Friday, March 14, 2008

The San Francisco Chronicle Chokes over Nuclear Energy

"If only there was a viable reliable alternative source of energy that is low in greenhouse gas emissions and plentiful..." says the Green.

The San Francisco Chronicle editorialized that “The EPA chokes” concerning its recent reduction of ozone limits from 80 to 84 parts per billion down to at least 75 parts. Citing a scientific panel’s recommendation that the standard should be reduced to at least 70 parts per billion, the Chronicle tore into the EPA for not implementing the full recommendation, and added that it had “signed off on lax standards for mercury pollution, refused to allow California and other states to set tighter tailpipe emission rules and dragged its heels on acknowledging global warming.”

Aside from the fact there are many good, scientific grounds for skepticism about global warming, I have yet to see a Chronicle editorial about how the environmentalists have choked by not acknowledging that nuclear power is the only viable means towards meeting environmentalists’ goals of greenhouse gas and air pollution reduction.

This is an interesting oversight on the part of the Chronicle’s editorial writers, since just a day before the Chronicle ran a front page article “Green energy is making big money.” It would seem that the analytical minds of the Chronicle editors would have immediately noticed the obvious in that article: that there is no way of replacing the energy generated by oil, coal, and natural gas by developing solar, wind, biofuels, fuel cells, and the other fringe energy alternatives.

Hidden in the article were little tidbits of awareness: “Worldwide sales for companies specializing in biofuels, wind farms, solar panels and fuel cells grew 40 percent in 2007 to reach $77.3 billion” – on the other hand - “Exxon Mobil, the world's largest international oil company, reported $404.5 billion in sales last year - more than five times the entire alternative energy industry combined. And that's just one company.”

And that doesn’t include coal or natural gas.

Another tidbit: “(I)f Congress doesn't renew tax credits used by renewable energy developers, companies that specialize in solar and wind power will be hard hit.”

"If these (renewable energy) credits are not extended by the time they expire at the end of this year, we could see the growth of solar and wind come to a standstill in the U.S."

A “cap-and-trade system (for limiting carbon dioxide emissions) would increase the cost of energy derived from fossil fuels and make alternative energy sources more attractive.”

Tidbits the Chronicle missed:

The alternative energy industry, at its greatest scope of development, wouldn’t be able to meet more than a fraction of the rapidly increasing worldwide demand for energy. In fact, it could not meet the needs of just one country, China.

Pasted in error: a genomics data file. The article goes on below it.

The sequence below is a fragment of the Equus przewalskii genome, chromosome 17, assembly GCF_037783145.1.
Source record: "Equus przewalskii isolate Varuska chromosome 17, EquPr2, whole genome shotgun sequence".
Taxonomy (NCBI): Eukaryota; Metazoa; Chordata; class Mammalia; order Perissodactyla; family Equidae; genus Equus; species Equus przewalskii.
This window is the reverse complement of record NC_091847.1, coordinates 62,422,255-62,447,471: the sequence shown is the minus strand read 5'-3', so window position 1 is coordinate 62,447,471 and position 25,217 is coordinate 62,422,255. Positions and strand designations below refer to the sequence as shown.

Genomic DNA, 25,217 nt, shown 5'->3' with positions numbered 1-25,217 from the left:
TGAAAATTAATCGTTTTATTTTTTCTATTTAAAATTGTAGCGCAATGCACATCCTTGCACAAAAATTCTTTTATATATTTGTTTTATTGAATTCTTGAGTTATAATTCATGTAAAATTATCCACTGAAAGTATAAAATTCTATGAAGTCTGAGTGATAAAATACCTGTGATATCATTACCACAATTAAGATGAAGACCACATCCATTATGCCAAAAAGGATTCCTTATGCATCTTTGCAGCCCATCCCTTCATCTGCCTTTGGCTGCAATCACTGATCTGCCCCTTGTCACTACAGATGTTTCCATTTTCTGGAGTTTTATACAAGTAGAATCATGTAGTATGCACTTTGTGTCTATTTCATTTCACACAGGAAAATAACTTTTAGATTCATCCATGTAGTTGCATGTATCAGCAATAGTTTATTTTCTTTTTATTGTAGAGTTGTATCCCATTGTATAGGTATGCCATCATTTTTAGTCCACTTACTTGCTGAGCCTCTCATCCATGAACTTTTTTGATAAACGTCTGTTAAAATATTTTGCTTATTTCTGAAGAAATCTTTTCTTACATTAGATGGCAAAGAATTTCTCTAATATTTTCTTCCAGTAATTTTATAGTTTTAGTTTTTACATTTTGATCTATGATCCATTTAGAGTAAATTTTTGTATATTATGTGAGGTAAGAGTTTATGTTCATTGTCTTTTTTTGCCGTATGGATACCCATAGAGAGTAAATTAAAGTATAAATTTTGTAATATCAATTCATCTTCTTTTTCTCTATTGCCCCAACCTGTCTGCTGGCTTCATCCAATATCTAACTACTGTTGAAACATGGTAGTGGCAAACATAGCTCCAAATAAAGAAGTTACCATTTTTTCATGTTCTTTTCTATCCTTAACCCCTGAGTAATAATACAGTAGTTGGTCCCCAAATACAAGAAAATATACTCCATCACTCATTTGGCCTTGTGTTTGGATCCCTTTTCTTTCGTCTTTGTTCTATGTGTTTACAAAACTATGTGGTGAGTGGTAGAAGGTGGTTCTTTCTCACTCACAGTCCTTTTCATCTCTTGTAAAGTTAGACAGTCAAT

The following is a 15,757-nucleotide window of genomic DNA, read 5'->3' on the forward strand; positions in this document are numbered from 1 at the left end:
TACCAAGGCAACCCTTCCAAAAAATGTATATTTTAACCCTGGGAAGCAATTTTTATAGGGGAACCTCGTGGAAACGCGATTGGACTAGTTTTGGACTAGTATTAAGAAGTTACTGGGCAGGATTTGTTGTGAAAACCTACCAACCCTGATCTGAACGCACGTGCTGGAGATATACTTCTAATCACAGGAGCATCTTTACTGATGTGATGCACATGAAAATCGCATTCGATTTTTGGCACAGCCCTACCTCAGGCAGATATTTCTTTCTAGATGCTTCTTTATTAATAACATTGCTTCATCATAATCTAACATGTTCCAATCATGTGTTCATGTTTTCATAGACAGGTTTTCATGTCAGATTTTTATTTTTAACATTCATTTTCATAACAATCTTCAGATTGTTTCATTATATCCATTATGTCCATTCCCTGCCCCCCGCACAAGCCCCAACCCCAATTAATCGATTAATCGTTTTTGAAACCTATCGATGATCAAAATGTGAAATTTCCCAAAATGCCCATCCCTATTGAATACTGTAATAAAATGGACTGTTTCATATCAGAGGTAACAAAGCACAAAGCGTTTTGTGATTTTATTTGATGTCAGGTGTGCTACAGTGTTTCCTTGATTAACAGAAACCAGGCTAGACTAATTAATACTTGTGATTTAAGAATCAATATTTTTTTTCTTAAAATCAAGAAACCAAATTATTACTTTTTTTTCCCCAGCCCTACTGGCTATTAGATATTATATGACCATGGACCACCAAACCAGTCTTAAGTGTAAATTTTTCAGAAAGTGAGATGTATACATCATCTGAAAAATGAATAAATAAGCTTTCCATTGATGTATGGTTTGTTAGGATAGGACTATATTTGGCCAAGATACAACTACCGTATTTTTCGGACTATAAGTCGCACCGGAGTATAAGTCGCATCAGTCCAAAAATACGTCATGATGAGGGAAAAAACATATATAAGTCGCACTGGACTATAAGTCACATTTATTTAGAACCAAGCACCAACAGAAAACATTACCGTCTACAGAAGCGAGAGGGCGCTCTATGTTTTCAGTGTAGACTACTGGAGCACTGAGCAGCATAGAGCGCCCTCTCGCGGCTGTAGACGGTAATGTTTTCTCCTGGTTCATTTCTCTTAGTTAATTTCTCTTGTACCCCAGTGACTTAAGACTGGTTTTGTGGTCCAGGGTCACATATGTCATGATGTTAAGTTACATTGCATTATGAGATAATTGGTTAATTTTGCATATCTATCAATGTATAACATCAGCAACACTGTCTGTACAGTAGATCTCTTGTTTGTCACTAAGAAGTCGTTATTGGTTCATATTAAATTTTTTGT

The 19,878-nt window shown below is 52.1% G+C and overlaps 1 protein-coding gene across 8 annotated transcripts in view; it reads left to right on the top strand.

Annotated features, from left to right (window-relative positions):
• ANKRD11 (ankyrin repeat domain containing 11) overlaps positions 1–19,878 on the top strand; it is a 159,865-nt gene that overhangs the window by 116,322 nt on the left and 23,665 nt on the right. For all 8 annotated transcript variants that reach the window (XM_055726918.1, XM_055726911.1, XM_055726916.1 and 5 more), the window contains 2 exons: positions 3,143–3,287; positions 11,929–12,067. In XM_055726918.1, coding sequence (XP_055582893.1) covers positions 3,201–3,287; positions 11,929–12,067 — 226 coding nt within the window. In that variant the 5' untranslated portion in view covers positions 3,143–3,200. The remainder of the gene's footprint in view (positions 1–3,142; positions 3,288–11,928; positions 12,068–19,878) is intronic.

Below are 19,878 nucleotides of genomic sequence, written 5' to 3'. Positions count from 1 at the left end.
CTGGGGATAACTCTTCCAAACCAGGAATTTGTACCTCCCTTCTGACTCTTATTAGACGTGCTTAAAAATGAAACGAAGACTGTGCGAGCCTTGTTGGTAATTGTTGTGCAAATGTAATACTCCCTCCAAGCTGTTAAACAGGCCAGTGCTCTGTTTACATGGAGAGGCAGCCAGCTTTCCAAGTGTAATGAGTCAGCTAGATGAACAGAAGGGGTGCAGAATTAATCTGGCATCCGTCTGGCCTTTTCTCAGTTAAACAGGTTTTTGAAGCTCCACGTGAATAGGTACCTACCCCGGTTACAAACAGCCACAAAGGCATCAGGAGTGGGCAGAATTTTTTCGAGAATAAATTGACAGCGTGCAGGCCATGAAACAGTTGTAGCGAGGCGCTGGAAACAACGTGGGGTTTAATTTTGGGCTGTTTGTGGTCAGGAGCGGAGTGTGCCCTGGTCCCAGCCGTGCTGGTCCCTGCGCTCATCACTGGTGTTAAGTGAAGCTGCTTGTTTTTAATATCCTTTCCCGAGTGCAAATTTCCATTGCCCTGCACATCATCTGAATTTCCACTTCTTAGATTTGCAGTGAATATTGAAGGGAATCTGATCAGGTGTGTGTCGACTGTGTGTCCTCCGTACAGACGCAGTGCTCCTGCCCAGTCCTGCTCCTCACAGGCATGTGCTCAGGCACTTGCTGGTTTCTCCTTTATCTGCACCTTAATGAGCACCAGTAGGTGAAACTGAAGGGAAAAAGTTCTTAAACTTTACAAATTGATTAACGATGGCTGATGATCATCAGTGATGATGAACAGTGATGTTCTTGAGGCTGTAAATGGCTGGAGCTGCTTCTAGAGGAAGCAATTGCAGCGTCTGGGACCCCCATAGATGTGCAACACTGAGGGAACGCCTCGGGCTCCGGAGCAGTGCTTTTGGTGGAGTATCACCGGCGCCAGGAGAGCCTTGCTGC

In fact, due to China’s rapid and continuing growth in energy needs, the only way of satisfying China’s burgeoning energy requirements is through adding coal-fired generation plants, and China is adding a plant every ten days large enough to power San Diego.

The same increased cost for oil and gas makes nuclear energy much more cost effective than alternative energy.

Alternative energy companies will go belly up without tax subsidies, whereas nuclear energy is thriving without subsidies. If you doubt this, look to France and Japan.

Even with the high cost of oil, the alternative energy industry is highly inefficient. The production of ethanol and hydrogen require more energy to make than they produce.

Solar and wind power require huge acreages, are difficult and expensive to maintain, must be supported by 100 percent conventional energy backup in a constant state of readiness, cause incalculable environmental damage such as killing protected birds, destroying fragile habitats such as deserts, and are visual pollutants (just as Ted Kennedy and his family about a proposed wind farm off the Hyannis Port coast).

Biofuels drive up food costs, compete for scarce water resources, require more energy to produce than they provide, compete for natural gas to make fertilizers, and release such copious quantities of greenhouse gases when land is cleared for planting that it takes 93 years of CO2 savings before any positive result is accrued.

All this information, of course, is readily available to the Chronicle. However, it’s not the sort of information the Chronicle or its targeted readership is comfortable knowing, so they remain willfully ignorant. Fortunately for the Chronicle its readers are ecstatic to be surrounded in ignorance in their Liberal Fool’s Paradise, and the Chronicle is pleased to be a constant contributor to their growing lack of knowledge.

The motto of the alternative energy industry: “Anything is possible when you know nothing.”

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